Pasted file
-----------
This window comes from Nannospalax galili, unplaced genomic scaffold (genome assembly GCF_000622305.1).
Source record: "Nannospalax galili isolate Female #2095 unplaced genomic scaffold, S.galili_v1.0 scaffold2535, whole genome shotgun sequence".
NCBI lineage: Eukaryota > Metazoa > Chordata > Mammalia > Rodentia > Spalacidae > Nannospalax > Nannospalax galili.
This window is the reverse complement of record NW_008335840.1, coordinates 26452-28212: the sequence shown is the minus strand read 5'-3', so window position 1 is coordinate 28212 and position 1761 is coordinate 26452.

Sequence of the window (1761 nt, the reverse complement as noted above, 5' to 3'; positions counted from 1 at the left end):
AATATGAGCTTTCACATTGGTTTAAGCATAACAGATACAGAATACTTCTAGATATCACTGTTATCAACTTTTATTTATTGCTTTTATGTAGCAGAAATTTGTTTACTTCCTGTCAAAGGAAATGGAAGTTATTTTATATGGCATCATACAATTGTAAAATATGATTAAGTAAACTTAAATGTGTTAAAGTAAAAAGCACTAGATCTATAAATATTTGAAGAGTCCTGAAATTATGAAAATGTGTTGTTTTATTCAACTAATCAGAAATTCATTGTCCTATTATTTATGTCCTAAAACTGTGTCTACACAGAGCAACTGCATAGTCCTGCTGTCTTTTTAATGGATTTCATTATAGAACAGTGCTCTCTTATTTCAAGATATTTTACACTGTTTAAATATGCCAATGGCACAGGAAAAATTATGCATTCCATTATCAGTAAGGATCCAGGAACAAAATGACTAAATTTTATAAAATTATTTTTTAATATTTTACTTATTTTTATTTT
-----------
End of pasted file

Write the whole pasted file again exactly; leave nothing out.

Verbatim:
This window comes from Nannospalax galili, unplaced genomic scaffold (genome assembly GCF_000622305.1).
Source record: "Nannospalax galili isolate Female #2095 unplaced genomic scaffold, S.galili_v1.0 scaffold2535, whole genome shotgun sequence".
NCBI lineage: Eukaryota > Metazoa > Chordata > Mammalia > Rodentia > Spalacidae > Nannospalax > Nannospalax galili.
This window is the reverse complement of record NW_008335840.1, coordinates 26452-28212: the sequence shown is the minus strand read 5'-3', so window position 1 is coordinate 28212 and position 1761 is coordinate 26452.

Sequence of the window (1761 nt, the reverse complement as noted above, 5' to 3'; positions counted from 1 at the left end):
AATATGAGCTTTCACATTGGTTTAAGCATAACAGATACAGAATACTTCTAGATATCACTGTTATCAACTTTTATTTATTGCTTTTATGTAGCAGAAATTTGTTTACTTCCTGTCAAAGGAAATGGAAGTTATTTTATATGGCATCATACAATTGTAAAATATGATTAAGTAAACTTAAATGTGTTAAAGTAAAAAGCACTAGATCTATAAATATTTGAAGAGTCCTGAAATTATGAAAATGTGTTGTTTTATTCAACTAATCAGAAATTCATTGTCCTATTATTTATGTCCTAAAACTGTGTCTACACAGAGCAACTGCATAGTCCTGCTGTCTTTTTAATGGATTTCATTATAGAACAGTGCTCTCTTATTTCAAGATATTTTACACTGTTTAAATATGCCAATGGCACAGGAAAAATTATGCATTCCATTATCAGTAAGGATCCAGGAACAAAATGACTAAATTTTATAAAATTATTTTTTAATATTTTACTTATTTTTATTTT